Anonymous, there are some options in the Orthodox Divine Liturgy, but mainly the variations have to do with the customs of particular churches: the Russians are maximalists while the Greeks are minimalists, for example. There’s not much variation from priest to priest of the same church. And the Liturgy itself doesn’t vary much at all from Sunday to Sunday.

Marc said...

Oh, also, it is the case there are sometimes sermons st the end of Liturgy instead of or in addition to after the Gospel.

Joseph Johnson said...

My pastor chooses to have us recite the Apostles' Creed most of the time. I am not sure of his reason.

It would be nice if the OF was more like the transitional 1965-69 English Mass. You knew what to expect and it followed what had preceded it (the Latin EF Mass). 'Talk about "noble simplicity"!

TJM said...

Joseph Johnson,

I am starting to believe the "noble simplicity" mantra was a con job to destroy the liturgy which was the embodiment of noble simplicity, i.e., the EF.

Fr Martin Fox said...

One option is to forego options as much as possible. That is what I do. Always use the Confiteor, and Greek Kyrie, always sing the Gloria, always sign orations for feast or solemnity, always use the Roman Canon.

Well, almost always; occasionally time is tight -- on holy days of obligation for example -- so I will use Eucharistic Prayer II. But a consistent approach is good for the priest's humility and for everyone to focus on prayer, rather than wonder which way the priest will zig or zag today.

I do use the sprinkling rite about four times a year. Is that bad?

TJM said...

Father Fox,

My parish priest is doing what you are doing! The Asperges:/Vidi Aquam is always welcome!

Anonymous said...

If a priest chooses the Confiteor and the Greek Kyrie, if he always chooses to sing the Gloria, if he always sings the orations and always uses the Roman canon, and does so from among the many choices offered by Holy Mother Church, is he not being as narcissistic as the priest who makes different choices?

Given the question asked by Fr. McDonald: "DOES THE ORDINARY FORM’S PLETHORA OF OPTIONS AND ABUSES TURN THE PRIEST INTO A NARCISSIST?" - the answer is plainly, "Yes."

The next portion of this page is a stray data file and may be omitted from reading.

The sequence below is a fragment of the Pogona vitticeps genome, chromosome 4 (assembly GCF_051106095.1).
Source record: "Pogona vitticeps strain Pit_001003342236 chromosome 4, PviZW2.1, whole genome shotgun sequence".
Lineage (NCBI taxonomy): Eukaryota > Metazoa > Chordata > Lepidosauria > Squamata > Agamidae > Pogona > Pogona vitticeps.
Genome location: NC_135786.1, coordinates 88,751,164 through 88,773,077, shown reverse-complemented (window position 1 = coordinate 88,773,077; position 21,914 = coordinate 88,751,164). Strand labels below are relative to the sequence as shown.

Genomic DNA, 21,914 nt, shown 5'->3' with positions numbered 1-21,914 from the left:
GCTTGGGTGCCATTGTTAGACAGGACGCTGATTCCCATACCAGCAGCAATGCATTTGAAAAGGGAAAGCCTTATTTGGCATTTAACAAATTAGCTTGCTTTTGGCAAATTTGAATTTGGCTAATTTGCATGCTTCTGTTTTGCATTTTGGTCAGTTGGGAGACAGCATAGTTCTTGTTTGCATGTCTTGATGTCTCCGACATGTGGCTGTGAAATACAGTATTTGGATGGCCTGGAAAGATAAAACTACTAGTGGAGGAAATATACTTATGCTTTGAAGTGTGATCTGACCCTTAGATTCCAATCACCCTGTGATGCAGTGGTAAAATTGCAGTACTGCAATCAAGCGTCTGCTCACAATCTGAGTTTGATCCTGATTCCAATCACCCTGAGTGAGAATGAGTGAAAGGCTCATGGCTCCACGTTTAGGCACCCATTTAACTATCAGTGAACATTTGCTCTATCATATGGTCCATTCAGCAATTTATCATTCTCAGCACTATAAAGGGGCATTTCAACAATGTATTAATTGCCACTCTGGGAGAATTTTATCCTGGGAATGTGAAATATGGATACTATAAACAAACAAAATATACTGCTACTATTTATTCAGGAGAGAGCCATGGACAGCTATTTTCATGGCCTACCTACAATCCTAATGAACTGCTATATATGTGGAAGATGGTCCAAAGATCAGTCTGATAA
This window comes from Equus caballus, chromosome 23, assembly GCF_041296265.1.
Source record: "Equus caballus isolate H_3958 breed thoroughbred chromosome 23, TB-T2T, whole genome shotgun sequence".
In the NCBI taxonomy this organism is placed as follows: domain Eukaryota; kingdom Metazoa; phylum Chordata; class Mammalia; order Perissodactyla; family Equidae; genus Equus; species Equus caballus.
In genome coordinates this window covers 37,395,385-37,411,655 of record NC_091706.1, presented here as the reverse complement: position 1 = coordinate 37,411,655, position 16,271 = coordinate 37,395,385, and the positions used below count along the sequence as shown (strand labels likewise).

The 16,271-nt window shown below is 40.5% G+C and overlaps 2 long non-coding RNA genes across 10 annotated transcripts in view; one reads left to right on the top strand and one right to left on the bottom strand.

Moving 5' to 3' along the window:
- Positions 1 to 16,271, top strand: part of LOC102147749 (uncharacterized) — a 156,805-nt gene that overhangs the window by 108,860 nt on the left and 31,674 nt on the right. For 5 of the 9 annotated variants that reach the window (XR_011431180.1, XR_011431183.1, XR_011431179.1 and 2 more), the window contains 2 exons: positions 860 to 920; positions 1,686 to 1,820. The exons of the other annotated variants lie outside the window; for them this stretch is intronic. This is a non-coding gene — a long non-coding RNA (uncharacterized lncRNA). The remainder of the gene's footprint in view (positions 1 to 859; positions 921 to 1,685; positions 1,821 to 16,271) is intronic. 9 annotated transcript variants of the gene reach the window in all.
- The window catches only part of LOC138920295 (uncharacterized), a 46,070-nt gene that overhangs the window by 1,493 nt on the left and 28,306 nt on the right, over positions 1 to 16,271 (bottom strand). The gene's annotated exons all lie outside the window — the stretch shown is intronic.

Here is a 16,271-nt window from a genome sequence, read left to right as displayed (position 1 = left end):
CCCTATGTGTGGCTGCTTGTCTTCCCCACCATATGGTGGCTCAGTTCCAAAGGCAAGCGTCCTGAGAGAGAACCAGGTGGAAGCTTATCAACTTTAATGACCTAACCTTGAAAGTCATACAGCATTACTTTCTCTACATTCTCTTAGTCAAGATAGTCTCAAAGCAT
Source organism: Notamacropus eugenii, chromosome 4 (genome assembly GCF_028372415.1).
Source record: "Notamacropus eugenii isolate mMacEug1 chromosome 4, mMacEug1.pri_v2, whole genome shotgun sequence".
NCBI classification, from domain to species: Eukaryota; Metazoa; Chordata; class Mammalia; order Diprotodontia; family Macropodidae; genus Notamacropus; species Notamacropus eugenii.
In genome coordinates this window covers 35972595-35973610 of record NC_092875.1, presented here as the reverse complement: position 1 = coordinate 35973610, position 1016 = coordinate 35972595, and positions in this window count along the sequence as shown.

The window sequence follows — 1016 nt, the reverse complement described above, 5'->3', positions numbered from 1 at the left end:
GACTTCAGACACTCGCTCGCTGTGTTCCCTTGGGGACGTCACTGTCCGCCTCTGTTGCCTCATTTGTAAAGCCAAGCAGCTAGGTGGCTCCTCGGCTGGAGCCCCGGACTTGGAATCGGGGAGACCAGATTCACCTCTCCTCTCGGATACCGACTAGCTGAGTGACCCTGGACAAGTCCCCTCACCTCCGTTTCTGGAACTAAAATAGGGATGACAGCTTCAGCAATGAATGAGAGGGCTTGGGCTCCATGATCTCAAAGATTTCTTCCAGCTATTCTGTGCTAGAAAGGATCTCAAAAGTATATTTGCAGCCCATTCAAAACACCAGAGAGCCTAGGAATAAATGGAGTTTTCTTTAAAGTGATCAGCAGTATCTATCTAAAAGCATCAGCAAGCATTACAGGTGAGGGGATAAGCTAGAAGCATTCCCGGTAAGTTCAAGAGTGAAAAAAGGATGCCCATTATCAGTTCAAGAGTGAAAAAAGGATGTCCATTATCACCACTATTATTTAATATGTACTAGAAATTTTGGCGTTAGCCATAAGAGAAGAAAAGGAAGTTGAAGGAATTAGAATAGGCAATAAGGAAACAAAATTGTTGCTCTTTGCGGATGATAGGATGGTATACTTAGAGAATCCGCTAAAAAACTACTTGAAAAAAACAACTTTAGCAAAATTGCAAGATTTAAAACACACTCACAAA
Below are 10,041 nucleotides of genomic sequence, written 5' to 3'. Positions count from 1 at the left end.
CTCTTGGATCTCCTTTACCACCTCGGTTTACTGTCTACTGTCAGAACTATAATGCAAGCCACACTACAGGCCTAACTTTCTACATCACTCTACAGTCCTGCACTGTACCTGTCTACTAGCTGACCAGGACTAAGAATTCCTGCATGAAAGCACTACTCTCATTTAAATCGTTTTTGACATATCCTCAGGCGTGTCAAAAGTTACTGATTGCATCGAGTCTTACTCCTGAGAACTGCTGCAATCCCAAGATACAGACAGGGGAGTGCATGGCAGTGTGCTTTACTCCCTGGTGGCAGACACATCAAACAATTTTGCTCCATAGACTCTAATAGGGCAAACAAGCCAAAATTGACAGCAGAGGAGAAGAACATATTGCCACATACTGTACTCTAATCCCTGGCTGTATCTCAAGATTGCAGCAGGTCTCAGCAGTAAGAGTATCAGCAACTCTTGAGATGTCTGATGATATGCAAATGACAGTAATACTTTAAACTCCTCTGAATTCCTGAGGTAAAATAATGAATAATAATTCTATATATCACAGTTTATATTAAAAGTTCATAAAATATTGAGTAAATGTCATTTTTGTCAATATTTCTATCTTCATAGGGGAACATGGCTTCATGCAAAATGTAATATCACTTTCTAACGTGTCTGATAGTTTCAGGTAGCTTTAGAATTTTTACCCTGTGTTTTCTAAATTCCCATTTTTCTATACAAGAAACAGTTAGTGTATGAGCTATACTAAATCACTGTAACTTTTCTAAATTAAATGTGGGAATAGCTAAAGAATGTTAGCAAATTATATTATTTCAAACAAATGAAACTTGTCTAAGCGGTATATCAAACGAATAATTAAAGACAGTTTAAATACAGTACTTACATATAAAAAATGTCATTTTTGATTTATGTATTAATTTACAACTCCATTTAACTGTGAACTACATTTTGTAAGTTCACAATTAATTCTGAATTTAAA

Fr. Allan J. McDonald said...

Thanks for agreeing with me that the Ordinary Form is a narcissistic playground especially the allowed improvisation. Healthy priests and liturgy committees can be co oped into an unwanted narcissism choosing restaurant menu items for the congregation but also especially for themselves.

TJM said...

Anonymous K aka Sneak,

I would say that priest was celebrating the. OF in continuity with the EF and is to be commended

Fr Martin Fox said...

Anonymous at 8/25, 2:28 pm:

You have not made your case. Indeed, I cannot even follow your argument.

The current norms for Mass empower the priest celebrant to choose from many, many options. Do you mean to suggest that he is, therefore, obligated to choose all of them -- rather than repeating the same option on a regular basis? Is he supposed to keep some sort of log, and rotate through all possible permutations on a regular basis, so as to avoid opting too often for this or that option? There are ten Eucharistic Prayers available for use to priests. Without going into mind-numbing detail, there are some restrictions (hard or soft) on just when some of them can be used. So I suppose a non-narcissistic celebrant might need the assistance of a computer algorithm to assure non-preferential distribution of all ten options.

Is that what you had in mind? Please explain what exactly you think a non "narcissistic" priest is supposed to do, when presented with all these options -- since you seem to think it is narcissistic for him to exercise these options, but not those?

Anonymous said...

"Do you mean to suggest that he is, therefore, obligated to choose all of them -- rather than repeating the same option on a regular basis?"


"Is he supposed to keep some sort of log, and rotate through all possible permutations on a regular basis, so as to avoid opting too often for this or that option?"


"So I suppose a non-narcissistic celebrant might need the assistance of a computer algorithm to assure non-preferential distribution of all ten options."

Not at all.

Fr. McDonald wrongly suggests that having options from which to choose transforms the priest into a narcissist. This is a silly proposition.

You make choices from the many options offered by Holy Mother Church. I most sincerely doubt that Fr. McDonald would suggest that you, because you choose from among many options, are a narcissist.

Another priest makes choices different from yours. Maybe he does "mix it up" a little rather than using, say, the Roman canon exclusively. He, in Fr. McDonald's view, is acting in a narcissistic manner, driving people away from the Church, creating schism, sowing seeds of discord, leading people to perdition.

I don't think you OR the priest who "mixes it up" is a narcissist. Having options doesn't make a priest a narcissist.